Monday, November 13, 2006

Aargh, It’s Time to Talk About Student Teachers

Oh, boy. Bunny came home from school on Friday in tears. She had been accused of cheating by her student teacher for using bulleted notes instead of an outline form on her US History test, and not only was she called in front of the class, but he hauled her out in the hallway and chastised her for not “liking” him, which put her in tears for the rest of the day.

Now, a little background…this is the second Social Studies course Bunny has taken at high school. For the first one, she wound up with a lead teacher who watched sports on a portable TV while the kids worked on filling out worksheets from their class laptops, and he gave extra credit points to girls who sat in the front of the class wearing short skirts. Then, in came a personable student teacher, female, whom Bunny had hopes of liking. Instead, using what appears to be the latest in education theories, this new, otherwise likable teacher had them:

Color posters and wordless pictures about history
Perform mime skits on the French Revolution
Create a picture book for babies on the concept of “absolutism”
Engage in assigned group work activity where, as usual, Bunny wound up doing all the work
Write a three paragraph essay on how they “felt” about the French Revolution

I tried to get her into independent study – no go. I tried to get her switched to another class, but there wasn’t one. I asked her teacher to give her assignments like term papers, individual projects, alternatives to the coloring (all of these at her behest) – no go. He was perfectly happy with things as they were. She lived through it and looked forward to having an experienced teacher this year.

Instead, the current student teacher has, once again, assigned group work (why does anyone think this works? There are always one or two kids who wind up doing all the work for their entire group, and the others produce crap because no one wanted to do anything! Why not let them self-select and then let the chips fall where they may?), dubbed another student “Hitler” for some remark she made at one point, and that is now her class name, given everyone A’s, including students who weren’t even there or who didn’t participate for an assigned group speech, and now he’s got my daughter in tears.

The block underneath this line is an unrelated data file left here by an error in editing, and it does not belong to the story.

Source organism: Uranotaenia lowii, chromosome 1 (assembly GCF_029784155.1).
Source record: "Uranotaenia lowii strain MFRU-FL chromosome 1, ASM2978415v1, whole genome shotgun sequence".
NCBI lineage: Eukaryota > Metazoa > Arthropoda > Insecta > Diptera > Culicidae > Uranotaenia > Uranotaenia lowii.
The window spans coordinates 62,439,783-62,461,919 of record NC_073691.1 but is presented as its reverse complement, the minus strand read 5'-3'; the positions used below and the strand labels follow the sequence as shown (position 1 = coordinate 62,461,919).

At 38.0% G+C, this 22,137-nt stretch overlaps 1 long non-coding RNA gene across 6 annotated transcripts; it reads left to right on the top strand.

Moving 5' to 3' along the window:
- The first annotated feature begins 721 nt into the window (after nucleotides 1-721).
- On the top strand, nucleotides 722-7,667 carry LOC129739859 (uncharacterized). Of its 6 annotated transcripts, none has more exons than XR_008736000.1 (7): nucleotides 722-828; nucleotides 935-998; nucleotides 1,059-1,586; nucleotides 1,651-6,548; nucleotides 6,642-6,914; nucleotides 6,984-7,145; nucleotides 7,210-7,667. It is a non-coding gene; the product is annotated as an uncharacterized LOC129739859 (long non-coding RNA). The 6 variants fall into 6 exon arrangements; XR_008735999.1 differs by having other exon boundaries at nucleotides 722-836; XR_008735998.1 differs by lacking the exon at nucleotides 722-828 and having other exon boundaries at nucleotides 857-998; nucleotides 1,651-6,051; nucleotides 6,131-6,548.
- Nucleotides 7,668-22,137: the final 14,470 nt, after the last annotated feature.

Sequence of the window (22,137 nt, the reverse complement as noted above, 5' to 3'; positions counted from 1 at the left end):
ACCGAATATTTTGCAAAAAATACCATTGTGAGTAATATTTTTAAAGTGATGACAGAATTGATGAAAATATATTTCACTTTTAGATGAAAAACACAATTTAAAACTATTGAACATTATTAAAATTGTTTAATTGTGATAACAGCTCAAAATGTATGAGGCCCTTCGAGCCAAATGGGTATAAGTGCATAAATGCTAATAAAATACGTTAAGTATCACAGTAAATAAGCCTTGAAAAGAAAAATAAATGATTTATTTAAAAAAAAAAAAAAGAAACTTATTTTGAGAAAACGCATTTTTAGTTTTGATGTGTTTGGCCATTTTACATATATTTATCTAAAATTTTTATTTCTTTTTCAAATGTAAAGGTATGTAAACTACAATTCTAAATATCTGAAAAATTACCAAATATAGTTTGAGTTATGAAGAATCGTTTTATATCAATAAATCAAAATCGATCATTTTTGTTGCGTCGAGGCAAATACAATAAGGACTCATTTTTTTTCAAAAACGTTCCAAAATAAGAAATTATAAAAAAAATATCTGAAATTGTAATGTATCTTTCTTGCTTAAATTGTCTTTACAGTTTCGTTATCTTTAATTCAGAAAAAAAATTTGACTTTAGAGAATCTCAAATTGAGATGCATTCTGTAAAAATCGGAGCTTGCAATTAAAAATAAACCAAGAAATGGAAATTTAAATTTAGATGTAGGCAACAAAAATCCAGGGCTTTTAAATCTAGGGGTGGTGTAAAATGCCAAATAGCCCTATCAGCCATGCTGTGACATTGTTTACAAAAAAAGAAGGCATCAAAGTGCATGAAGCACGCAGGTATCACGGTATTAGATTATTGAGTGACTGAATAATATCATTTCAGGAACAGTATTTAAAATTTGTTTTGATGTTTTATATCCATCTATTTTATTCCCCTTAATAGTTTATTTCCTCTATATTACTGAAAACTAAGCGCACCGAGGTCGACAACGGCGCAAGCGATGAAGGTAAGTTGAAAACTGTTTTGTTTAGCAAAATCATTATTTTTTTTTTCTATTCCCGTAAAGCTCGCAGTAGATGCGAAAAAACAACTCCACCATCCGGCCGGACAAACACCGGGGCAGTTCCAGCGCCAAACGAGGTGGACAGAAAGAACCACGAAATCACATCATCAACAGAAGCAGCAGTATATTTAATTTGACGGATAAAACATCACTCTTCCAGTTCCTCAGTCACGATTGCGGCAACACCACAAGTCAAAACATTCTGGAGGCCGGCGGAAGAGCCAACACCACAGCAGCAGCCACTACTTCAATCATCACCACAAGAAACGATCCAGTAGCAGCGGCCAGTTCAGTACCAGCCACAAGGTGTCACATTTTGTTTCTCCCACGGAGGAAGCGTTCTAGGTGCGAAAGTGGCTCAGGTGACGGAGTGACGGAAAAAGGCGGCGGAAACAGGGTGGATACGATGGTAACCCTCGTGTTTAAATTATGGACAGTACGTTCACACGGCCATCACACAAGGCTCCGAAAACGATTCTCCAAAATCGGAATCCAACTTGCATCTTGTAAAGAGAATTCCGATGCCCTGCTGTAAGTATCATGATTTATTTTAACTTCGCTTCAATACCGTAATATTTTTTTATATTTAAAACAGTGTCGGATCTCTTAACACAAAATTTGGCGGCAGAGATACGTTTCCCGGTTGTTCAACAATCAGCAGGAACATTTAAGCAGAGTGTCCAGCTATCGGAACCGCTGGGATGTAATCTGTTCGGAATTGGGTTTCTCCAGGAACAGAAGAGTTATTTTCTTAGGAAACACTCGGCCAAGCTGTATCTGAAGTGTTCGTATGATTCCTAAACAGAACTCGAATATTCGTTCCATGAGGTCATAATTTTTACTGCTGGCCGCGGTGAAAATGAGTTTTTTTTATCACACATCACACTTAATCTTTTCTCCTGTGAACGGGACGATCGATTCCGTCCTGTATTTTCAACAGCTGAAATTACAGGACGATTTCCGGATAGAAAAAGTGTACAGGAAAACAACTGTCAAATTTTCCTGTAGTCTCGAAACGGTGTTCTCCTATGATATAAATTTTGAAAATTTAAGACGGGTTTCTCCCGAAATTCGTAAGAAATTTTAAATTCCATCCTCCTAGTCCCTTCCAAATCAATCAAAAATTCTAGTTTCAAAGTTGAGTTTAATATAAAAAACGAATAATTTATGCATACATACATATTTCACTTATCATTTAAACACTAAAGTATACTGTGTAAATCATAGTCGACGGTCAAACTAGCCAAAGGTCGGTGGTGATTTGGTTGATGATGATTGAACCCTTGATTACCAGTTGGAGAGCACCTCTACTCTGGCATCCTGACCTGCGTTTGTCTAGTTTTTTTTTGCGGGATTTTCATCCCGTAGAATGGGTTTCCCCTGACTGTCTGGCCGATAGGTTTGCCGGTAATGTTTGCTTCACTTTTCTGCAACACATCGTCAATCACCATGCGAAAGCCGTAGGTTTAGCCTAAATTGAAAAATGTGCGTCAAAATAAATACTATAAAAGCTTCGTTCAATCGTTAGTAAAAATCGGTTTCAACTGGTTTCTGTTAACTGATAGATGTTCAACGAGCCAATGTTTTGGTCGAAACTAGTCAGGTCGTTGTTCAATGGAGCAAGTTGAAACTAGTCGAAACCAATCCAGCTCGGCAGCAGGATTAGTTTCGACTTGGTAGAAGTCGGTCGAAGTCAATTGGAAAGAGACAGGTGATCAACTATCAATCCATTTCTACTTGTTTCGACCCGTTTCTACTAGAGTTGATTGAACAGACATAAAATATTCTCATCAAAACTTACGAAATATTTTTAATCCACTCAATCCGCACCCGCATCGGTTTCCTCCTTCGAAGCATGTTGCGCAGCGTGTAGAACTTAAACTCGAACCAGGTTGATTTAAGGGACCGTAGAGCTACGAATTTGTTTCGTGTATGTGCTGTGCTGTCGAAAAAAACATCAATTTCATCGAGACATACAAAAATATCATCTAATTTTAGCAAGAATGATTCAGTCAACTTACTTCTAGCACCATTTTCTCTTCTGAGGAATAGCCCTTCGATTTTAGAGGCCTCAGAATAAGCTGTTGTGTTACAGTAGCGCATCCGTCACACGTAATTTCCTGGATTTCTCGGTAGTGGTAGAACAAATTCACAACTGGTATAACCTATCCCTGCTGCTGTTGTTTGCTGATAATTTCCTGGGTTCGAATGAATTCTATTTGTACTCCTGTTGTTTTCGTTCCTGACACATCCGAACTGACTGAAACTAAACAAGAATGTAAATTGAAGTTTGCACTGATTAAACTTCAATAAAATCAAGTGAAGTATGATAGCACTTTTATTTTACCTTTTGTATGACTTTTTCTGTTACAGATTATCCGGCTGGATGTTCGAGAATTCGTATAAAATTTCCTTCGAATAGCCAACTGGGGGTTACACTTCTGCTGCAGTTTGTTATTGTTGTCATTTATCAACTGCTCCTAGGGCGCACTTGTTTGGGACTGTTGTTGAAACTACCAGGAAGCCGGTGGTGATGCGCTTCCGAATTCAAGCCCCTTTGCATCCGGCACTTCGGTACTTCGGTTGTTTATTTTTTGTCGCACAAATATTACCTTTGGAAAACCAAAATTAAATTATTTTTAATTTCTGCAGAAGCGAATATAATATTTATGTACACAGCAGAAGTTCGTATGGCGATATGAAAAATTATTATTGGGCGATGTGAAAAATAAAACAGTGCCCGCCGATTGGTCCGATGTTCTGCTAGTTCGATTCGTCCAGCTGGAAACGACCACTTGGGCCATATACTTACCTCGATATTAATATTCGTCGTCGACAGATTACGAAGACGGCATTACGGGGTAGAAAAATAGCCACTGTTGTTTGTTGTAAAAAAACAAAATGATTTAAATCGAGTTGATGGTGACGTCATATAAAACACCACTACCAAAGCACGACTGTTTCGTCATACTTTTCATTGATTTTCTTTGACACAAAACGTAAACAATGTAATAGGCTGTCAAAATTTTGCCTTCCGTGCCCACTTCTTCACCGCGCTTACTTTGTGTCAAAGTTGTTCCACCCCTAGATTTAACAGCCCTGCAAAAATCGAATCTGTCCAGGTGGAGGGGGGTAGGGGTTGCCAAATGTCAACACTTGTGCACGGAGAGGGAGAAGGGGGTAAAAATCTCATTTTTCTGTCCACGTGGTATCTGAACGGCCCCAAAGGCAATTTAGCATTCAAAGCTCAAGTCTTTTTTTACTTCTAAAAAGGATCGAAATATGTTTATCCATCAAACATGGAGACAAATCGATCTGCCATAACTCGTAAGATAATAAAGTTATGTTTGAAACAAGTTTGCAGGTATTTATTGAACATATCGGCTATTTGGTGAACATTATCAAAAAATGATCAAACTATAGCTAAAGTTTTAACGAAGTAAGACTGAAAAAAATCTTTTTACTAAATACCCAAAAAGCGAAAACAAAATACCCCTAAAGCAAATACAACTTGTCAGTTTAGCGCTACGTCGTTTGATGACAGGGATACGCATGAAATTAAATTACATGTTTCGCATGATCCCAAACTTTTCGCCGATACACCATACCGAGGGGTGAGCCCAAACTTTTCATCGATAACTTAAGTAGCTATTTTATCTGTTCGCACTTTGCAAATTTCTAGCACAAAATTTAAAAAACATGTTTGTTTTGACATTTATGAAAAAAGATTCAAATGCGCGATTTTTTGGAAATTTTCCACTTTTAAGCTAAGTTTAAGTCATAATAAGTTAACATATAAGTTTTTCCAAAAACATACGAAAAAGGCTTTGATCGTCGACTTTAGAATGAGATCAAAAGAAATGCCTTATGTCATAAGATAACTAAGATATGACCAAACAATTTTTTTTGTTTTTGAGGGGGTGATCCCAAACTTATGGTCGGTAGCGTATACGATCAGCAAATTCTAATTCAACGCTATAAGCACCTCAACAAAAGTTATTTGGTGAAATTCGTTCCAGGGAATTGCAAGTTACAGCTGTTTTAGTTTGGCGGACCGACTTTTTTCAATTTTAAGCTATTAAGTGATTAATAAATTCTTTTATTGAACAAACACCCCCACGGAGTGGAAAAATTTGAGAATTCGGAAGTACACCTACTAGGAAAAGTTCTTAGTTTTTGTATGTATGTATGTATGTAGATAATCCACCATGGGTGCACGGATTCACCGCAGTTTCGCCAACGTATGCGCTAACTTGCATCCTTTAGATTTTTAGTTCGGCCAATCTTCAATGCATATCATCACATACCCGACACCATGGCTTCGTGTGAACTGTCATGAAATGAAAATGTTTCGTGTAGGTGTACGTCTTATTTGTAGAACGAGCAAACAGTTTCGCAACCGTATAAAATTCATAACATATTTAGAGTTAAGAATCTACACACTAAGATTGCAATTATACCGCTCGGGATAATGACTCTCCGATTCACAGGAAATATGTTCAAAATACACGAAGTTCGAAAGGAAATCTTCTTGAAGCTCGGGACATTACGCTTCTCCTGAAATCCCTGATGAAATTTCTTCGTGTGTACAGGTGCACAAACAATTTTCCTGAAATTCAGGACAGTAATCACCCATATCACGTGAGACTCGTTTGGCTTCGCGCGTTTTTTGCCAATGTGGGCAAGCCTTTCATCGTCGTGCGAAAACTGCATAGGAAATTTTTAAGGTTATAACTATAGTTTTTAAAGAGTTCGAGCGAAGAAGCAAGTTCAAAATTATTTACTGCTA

It’s not supposed to be this way. Good students are supposed to be listened to, appreciated, taught (rather than expected to warm seats while the lame-o’s learn to pay attention for once – in HIGH school). These classes are supposed to prepare them for college and work, not more play time on the recess grounds with bullies and do-nothings. I’m so disgusted.

I contacted the principal, asking for a conference. He basically said that if she wanted a challenge, she should have taken AP History (which conflicted with her beloved French class, for which she has a REAL teacher), and that it’s really none of his business. I should talk to the lead teacher and the student teacher, and I will, if we can find a conducive time.

I have experience in talking to teachers about stuff like this. It isn’t pretty. Many of them are so burnt out that they figure any time no one sets fire to something, it’s been a good day. Others wonder why the hell I care so much, and postulate that there must be something wrong with me for expecting my children to actually get an education in high school; that every other parent is perfectly happy with the bench-warming aspect of school. Others, like the principal, want to argue about something else altogether and develop a political form of deafness in which they respond to their own questions instead of mine.

Maybe this one will go better; I can only hope.

Oh, and I get to go over and remind my Dad, whose Alzheimer’s has reached a new stage, that his wife is dead, has been for 5 years, and that I love him. The distressed midnight phone calls from him, agitated and scared about where she might be, were a little tiring and sad this weekend.

I think I’ll wear red, just to cheer myself up.

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